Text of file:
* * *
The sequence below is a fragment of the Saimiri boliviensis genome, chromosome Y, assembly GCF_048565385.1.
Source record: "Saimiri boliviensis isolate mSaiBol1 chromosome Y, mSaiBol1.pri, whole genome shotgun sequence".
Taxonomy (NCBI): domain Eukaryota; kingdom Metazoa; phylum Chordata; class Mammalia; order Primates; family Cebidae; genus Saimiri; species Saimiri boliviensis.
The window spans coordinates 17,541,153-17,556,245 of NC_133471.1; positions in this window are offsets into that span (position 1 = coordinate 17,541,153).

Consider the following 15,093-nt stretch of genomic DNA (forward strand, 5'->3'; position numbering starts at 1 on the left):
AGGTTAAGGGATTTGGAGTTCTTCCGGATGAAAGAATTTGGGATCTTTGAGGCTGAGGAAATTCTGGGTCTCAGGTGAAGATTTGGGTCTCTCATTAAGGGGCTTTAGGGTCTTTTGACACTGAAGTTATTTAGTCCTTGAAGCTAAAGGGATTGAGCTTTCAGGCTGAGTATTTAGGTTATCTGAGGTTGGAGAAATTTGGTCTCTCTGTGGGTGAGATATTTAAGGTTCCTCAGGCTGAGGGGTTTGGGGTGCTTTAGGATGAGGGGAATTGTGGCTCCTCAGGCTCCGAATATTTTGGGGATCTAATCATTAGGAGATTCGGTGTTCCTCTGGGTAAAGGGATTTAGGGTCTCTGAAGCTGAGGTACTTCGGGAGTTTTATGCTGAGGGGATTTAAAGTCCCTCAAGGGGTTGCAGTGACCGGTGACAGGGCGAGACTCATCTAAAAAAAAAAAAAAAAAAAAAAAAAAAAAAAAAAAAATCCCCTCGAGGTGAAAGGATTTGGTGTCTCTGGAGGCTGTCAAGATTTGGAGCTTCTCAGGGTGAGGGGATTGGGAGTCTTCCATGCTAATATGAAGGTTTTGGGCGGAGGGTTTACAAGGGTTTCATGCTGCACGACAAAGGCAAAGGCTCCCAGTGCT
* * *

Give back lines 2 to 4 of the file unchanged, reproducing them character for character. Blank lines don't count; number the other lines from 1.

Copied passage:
Source record: "Saimiri boliviensis isolate mSaiBol1 chromosome Y, mSaiBol1.pri, whole genome shotgun sequence".
Taxonomy (NCBI): domain Eukaryota; kingdom Metazoa; phylum Chordata; class Mammalia; order Primates; family Cebidae; genus Saimiri; species Saimiri boliviensis.
The window spans coordinates 17,541,153-17,556,245 of NC_133471.1; positions in this window are offsets into that span (position 1 = coordinate 17,541,153).